A lot or a little?
The parents' guide to what's in this book.
What parents need to know
Parents need to know that Flush is an environmental mystery by Carl Hiassen set in the Florida Keys. The ends seem to justify the means as the heroes/good guys, young and old, behave recklessly, often stupidly, and at times illegally -- all for a good cause: stopping a corrupt casino boat owner who's been dumping raw sewage into the waters near their home. There's moderate swearing and a fair amount of potty humor. A boy is beaten by bullies, threatened with a gun, and chased by a hired goon. A girl bites people hard enough to draw blood. Teens and adults drink; a teen smokes a cigar.
What's the story?
Noah and Abbey's father is in jail for sinking a casino boat that he claims has been dumping raw sewage into the waters near their home in the Florida Keys. He has no proof, the owner of the boat denies it, and everyone in town thinks he's a crackpot. Their mother is going to divorce him unless he shapes up and gets his anger and impulsive behavior under control. So it's up to Noah and Abbey to prove that their father was right. But with everyone mad at their father, hired goons guarding the refloated boat, members of local law enforcement paid off by the owner, and the owner's son beating up on Noah, getting that proof looks well-nigh impossible. That is, until Noah comes up with a plan that involves a tattooed barmaid, a stolen motorboat, and 34 bottles of fuchsia food coloring.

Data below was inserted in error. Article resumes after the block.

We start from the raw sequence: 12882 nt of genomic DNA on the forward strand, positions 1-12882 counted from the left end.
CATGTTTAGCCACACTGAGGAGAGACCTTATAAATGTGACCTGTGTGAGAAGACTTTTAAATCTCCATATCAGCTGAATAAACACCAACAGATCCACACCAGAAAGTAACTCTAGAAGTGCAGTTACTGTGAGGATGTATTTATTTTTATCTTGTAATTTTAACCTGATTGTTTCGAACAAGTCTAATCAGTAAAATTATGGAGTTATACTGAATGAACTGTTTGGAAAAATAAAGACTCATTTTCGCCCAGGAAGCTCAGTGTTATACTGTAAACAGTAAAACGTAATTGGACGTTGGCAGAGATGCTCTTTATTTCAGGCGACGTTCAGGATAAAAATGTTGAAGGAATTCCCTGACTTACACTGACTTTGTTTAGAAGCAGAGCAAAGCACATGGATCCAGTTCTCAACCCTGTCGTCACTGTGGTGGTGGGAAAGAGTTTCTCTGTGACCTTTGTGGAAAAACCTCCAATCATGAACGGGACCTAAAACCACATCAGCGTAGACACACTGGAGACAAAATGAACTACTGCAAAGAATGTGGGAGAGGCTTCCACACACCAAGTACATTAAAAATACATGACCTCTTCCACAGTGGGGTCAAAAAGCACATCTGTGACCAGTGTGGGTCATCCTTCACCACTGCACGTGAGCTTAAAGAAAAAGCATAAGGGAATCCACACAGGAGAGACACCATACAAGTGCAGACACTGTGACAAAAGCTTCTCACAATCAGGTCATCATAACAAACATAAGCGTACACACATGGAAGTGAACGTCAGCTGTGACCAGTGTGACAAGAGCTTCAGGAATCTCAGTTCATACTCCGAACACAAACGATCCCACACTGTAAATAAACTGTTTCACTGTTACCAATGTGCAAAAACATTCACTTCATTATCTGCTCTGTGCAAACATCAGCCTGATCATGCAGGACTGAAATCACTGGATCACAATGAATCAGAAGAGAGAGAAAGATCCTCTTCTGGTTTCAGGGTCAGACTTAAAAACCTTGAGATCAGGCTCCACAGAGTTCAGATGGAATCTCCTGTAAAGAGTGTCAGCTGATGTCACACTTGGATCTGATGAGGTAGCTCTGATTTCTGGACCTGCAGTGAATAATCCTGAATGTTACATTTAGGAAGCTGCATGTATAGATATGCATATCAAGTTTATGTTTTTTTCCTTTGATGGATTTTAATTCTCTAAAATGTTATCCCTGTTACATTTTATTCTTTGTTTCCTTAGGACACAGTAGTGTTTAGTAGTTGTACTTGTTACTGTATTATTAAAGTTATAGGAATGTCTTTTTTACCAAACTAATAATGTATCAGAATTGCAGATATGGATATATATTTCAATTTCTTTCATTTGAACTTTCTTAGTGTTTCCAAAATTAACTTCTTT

Is it any good?
Part mystery, part caper, this environmental novel has action, humor, a bit of suspense, and some interesting characters. Flush is like a Hardy Boys book with potty humor. There are holes in the plot big enough to float a casino boat through, starting with why the owner is so determined to dump his bilges, thereby polluting the beach his own son swims in, instead of pumping them into a sewer tank. It's supposedly because the owner is a cheapskate, but pumping the sewage properly would presumably cost less than his hired goons, not to mention renovating his boat and paying $10,000 in fines. Bad guys are bad guys for no apparent reason, and good guys lie, steal, and vandalize, while their hearts are in the right place.
The resolution is unlikely, and there are some whopping coincidences, but if you try not to think too hard, it rolls along nicely and there's plenty of fun to be had here.
Talk to your kids about ...
Families can talk about the fight to save the environment in Flush. What peaceful ways are there to protect the environment that don't involve illegal action?
Do the ends justify the means in some cases? is it OK to break the law if it's for a good cause?
Do you think the father's actions were justified? What other choices could he have made?
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